We need two certificates: one for our web application itself and another one for our custom domain on CloudFront. The one for your web application needs to be created in the AWS region you want to deploy your application into whereas CloudFront will only accept certificates generated in region us-east-1.
AWS SSL/TLS certificates are free, automatically provisioned and renewed, even if you did not buy your domain in Route53. They seamlessly integrate with AWS load balancers, CloudFront distributions and API Gateway endpoints so you can just set them and forget them.

3. Create a key pair to be used by your EC2 instances
It is recommended to create a new SSH key pair for all EC2 instances of this new project, still using the CLI:

Remember that AWS won’t store SSH keys for you and you are responsible for storing and sharing them securely.

4. Launch our CloudFormation stacks
Here comes the infrastructure-as-code! Our whole deployment will be described in one master YAML template, itself referencing nested stacks YAML templates to make it more readable and reusable.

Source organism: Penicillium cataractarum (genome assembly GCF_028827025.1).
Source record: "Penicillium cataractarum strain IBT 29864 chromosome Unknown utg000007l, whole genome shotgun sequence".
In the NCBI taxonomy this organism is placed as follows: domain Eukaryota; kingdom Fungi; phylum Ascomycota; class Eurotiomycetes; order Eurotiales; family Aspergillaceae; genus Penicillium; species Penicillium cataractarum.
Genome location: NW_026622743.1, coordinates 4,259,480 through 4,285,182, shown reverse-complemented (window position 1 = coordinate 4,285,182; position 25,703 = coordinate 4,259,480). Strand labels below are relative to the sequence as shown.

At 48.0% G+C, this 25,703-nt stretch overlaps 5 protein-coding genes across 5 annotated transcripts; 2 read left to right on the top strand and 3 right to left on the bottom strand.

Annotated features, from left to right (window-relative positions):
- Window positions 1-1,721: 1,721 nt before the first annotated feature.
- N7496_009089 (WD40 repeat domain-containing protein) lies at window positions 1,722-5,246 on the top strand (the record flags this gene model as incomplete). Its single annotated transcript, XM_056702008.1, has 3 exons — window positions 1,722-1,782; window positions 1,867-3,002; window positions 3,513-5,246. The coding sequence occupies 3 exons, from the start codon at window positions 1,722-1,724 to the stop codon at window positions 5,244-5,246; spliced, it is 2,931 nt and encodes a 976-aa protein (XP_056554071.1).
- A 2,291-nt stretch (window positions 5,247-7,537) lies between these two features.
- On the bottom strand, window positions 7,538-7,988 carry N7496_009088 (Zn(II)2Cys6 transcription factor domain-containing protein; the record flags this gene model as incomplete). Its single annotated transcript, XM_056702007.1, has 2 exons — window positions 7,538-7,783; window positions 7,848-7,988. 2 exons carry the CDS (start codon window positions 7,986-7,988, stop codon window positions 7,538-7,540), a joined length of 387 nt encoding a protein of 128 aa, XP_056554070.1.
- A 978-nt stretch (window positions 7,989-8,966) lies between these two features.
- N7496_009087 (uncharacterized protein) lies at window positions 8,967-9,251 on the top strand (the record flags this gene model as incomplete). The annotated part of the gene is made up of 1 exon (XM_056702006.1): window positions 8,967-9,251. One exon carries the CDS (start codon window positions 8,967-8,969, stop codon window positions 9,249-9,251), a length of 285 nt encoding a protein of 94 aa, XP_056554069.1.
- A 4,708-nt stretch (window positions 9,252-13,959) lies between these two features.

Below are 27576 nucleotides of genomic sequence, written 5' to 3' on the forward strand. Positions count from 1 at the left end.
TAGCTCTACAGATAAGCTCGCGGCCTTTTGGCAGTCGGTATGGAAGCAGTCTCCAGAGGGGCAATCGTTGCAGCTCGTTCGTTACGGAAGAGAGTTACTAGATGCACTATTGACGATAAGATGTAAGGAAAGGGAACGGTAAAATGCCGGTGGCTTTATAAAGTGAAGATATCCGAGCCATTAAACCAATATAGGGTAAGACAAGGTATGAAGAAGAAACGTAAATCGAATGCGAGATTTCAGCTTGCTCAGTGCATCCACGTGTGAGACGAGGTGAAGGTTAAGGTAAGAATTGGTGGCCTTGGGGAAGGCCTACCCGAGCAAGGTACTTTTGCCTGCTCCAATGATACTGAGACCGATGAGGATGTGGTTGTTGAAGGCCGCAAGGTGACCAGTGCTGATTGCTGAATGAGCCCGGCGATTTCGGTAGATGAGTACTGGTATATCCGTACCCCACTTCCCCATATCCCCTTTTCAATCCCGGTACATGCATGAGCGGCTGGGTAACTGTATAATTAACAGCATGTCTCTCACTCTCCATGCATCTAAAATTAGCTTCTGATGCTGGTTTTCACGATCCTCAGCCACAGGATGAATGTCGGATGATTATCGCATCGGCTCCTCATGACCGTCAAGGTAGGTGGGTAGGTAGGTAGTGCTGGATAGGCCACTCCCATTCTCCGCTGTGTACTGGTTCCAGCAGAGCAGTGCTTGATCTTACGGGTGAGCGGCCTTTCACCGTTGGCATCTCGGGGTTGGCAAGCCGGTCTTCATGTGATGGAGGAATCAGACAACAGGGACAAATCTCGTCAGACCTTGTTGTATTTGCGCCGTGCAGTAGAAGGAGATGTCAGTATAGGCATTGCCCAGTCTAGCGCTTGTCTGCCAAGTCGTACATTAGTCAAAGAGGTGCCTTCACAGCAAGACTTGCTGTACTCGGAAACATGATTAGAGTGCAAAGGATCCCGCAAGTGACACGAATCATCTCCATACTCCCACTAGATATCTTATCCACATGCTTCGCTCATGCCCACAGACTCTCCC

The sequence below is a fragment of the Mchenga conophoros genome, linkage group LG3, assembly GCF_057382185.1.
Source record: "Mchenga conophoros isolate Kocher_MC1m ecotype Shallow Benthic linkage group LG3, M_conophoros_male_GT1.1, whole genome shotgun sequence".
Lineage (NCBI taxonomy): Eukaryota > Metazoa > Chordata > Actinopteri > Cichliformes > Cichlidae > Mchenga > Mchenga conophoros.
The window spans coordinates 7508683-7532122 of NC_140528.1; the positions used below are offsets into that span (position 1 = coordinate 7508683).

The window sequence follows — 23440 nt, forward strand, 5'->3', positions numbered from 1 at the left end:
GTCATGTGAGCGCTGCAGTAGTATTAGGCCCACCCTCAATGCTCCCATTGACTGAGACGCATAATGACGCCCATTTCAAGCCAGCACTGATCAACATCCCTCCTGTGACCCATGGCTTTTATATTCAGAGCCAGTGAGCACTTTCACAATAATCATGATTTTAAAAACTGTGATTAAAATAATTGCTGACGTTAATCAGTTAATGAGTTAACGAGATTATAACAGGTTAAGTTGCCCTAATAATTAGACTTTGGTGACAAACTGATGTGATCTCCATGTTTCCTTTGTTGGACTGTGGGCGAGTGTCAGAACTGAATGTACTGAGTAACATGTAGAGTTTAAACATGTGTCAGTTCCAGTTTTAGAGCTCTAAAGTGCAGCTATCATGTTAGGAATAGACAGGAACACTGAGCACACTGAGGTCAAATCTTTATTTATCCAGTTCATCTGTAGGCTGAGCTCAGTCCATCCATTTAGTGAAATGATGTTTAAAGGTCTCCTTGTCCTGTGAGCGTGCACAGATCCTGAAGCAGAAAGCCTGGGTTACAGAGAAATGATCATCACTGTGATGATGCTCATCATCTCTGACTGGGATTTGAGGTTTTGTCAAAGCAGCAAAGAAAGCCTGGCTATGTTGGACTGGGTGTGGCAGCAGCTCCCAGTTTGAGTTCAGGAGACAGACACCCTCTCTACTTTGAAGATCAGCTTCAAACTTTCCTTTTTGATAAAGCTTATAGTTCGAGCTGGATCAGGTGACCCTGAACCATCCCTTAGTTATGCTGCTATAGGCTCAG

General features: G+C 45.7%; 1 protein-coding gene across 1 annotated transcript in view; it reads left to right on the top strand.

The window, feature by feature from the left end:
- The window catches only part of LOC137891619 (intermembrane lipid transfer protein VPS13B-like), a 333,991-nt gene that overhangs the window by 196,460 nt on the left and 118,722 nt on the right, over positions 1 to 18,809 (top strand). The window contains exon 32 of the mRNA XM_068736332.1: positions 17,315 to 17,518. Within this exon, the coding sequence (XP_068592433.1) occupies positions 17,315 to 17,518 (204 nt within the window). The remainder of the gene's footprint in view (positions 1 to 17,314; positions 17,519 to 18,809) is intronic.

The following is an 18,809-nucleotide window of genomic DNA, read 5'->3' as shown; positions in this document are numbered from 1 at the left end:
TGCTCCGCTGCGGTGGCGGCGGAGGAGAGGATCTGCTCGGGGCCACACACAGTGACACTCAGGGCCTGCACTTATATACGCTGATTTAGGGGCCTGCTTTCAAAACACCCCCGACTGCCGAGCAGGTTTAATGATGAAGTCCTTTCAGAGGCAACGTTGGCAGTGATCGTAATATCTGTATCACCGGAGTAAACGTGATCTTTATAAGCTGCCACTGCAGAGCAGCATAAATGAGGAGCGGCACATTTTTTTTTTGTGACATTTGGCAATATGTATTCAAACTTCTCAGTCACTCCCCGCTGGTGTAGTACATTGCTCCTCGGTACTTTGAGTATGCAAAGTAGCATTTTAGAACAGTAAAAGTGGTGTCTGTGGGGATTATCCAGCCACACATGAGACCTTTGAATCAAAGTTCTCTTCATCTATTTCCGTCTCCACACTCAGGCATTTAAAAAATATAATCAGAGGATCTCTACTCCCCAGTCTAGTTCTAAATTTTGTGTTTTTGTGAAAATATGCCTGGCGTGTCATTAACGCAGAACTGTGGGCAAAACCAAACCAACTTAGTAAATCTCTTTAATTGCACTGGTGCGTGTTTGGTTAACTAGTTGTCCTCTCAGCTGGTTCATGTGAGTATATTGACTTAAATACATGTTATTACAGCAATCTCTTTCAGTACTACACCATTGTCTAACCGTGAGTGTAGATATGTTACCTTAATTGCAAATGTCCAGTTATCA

This is the directory structure of our templates:

├── master.yaml                # the root template
├── infrastructure
├── vpc.yaml # our VPC and security groups
├── storage.yaml # our database cluster and S3 bucket
├── web.yaml # our ECS cluster
└── services.yaml # our ECS Tasks Definitions & Services

And the complete code can be downloaded from GitHub here:

The vpc.yaml template defines our VPC subnets and route tables:

This is quite verbose and is everything it takes to set up public and private subnets spanning two AZs. You can see why you wouldn’t want to implement this in the AWS console!